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Gere Here Now


Julia falls for Richard all over again in 'Runaway Bride'

By Richard von Busack

THE ADVANTAGE of having an old warhorse like Gary Marshall at the camera is that he rummages through good-bad old movies for ideas. Watching Runaway Bride is like watching an old Rock Hudson/Doris Day picture--the last stage of the screwball comedy. USA Today columnist Ike (Richard Gere) is inspired to write a woman-hating column after hearing the story of a Maryland girl who has stranded three different men at the altar. Ike then goes to meet the woman in question, Maggie (Julia Roberts), to find out what the rest of the story is.

Ike arrives to find Maggie preparing a fourth wedding with a high-school coach (Christopher Meloni--cleverly playing the Ralph Bellamy type as a jock). Maggie and Ike, of course, fall in love; there's nothing like denouncing a woman in the national press to make her eyes shine. Entertainment Weekly's Owen Gleiberman has called the film "pure, sweet wedding porn." On the contrary, Runaway Bride doesn't linger over the perfect white wedding. It's not a possession-fest like Pretty Woman but instead seeks something simpler: a life in a small town of fantasy perfection, the low-key pleasures of a pretty star who spends most of her time onscreen in Hawaiian shirts and jeans. (Obviously, I'm not saying that Runaway Bride is less of a fantasy than Pretty Woman.)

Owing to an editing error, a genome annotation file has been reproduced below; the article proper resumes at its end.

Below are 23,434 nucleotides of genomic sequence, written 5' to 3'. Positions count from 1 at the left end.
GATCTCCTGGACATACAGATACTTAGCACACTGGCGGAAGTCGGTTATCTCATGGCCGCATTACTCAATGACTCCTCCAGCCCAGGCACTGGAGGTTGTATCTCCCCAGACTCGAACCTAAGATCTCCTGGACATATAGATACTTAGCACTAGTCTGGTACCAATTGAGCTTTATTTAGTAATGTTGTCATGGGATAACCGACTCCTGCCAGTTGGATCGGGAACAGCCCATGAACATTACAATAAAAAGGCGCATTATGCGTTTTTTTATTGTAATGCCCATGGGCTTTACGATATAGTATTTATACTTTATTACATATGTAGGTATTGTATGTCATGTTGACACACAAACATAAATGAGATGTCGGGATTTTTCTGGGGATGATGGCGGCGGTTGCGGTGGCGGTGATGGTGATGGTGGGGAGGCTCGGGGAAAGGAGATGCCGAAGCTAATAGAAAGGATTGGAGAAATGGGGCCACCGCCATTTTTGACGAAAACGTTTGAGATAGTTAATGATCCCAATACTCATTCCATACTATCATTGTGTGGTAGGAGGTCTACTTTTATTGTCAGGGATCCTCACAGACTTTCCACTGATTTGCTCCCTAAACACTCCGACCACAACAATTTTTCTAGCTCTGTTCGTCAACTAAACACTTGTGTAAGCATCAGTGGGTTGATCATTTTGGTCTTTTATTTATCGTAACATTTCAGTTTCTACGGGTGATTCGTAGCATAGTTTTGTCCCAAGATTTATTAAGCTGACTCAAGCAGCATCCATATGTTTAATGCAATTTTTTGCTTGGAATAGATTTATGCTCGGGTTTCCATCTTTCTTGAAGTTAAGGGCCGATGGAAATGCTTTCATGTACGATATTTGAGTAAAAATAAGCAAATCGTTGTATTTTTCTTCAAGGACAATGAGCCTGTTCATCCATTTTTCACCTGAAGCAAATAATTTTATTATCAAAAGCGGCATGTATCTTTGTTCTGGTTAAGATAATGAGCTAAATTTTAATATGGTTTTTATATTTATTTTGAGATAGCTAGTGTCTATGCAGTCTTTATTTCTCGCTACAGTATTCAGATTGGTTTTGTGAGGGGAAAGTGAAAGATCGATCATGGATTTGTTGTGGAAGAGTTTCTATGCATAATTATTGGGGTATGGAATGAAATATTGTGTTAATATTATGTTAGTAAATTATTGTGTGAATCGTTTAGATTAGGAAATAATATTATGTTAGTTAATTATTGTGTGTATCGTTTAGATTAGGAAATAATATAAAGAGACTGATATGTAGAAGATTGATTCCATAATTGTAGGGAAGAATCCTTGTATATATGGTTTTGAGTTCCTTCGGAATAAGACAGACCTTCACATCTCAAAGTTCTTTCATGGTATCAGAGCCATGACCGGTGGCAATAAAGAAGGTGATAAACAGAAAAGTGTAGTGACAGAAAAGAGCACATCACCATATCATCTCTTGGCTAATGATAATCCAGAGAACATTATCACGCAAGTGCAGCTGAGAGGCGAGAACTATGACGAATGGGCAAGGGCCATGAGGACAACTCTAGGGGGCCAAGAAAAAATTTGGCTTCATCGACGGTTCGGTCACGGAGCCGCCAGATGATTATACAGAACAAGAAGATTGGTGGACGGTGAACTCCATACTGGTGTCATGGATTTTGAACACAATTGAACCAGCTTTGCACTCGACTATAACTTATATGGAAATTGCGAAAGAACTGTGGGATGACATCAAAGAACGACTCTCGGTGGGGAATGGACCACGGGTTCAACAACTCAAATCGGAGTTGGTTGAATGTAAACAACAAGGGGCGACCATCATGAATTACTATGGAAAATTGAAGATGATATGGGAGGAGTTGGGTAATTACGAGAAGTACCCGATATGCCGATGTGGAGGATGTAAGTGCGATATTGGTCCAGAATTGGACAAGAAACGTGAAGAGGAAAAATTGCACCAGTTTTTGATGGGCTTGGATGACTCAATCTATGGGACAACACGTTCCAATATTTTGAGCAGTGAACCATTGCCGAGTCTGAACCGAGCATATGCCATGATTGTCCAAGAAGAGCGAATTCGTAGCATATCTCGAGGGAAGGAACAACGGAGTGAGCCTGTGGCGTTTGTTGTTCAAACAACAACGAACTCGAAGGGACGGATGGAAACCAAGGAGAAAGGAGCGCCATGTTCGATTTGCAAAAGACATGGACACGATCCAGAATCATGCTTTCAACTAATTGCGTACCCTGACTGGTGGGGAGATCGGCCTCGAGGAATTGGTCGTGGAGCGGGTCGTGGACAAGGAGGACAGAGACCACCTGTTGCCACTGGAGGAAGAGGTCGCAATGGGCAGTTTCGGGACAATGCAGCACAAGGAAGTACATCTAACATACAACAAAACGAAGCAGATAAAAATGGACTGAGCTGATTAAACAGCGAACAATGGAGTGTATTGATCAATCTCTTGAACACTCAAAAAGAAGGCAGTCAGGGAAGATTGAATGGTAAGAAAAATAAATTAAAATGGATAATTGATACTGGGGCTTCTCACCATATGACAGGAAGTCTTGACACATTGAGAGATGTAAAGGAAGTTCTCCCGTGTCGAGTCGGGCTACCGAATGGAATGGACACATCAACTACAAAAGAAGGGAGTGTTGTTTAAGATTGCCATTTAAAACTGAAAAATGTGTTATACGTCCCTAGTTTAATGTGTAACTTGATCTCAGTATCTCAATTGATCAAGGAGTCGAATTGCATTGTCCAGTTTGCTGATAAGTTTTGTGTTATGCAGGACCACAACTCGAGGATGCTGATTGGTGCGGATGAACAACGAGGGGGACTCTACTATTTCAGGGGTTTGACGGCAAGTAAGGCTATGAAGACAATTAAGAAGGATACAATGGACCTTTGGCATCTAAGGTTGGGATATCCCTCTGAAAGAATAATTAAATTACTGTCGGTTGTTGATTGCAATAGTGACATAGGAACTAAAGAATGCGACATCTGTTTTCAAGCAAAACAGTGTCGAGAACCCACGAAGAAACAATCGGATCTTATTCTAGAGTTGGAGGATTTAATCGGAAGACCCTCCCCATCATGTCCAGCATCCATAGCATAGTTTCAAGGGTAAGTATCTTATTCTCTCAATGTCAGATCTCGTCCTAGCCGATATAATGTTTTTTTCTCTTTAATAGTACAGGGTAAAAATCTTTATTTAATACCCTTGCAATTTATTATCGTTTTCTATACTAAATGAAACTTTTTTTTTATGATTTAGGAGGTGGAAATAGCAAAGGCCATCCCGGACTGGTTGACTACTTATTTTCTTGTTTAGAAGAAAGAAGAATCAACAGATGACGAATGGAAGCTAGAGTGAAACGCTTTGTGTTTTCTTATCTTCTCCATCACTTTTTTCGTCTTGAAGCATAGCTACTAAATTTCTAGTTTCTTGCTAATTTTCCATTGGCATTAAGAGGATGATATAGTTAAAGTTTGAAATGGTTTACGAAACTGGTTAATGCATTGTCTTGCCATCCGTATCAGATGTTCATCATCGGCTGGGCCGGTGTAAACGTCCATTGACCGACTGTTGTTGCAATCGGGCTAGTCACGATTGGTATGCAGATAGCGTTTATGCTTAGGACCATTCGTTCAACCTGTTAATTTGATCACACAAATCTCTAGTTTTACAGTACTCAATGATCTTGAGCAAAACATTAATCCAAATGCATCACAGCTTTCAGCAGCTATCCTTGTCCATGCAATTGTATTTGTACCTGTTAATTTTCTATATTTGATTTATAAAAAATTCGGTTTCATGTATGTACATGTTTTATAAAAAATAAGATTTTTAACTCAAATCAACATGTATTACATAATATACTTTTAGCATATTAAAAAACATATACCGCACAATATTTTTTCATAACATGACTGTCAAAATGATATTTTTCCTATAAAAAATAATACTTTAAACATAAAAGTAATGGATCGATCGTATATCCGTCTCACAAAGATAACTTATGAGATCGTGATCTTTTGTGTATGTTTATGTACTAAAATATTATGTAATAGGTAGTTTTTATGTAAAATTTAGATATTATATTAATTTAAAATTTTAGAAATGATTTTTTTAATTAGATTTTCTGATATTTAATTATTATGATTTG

Roberts, the tomboy-puppy, is hard to resist, and she and Gere have charisma as of old. Joan Cusack's able comedic support as the best pal helps overcome the clumsy stuff--the heavy-handed product placement, the "granny talks dirty" laughs and, worst of all, the attempts at self-analysis Marshall includes to suss out why Maggie has this nasty habit. Never use screen time to analyze why a screwball heroine does the things she does, lest ye become a screwball yourself.

'Runaway Bride' (PG; 106 min.), directed by Gary Marshall, written by Josann McGibbon and Sara Parriott, photographed by Stuart Dryburgh and starring Richard Gere and Julia Roberts, plays at selected theaters.

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From the August 5-11, 1999 issue of Metro, Silicon Valley's Weekly Newspaper.

Copyright © 1999 Metro Publishing Inc. Metroactive is affiliated with the Boulevards Network.

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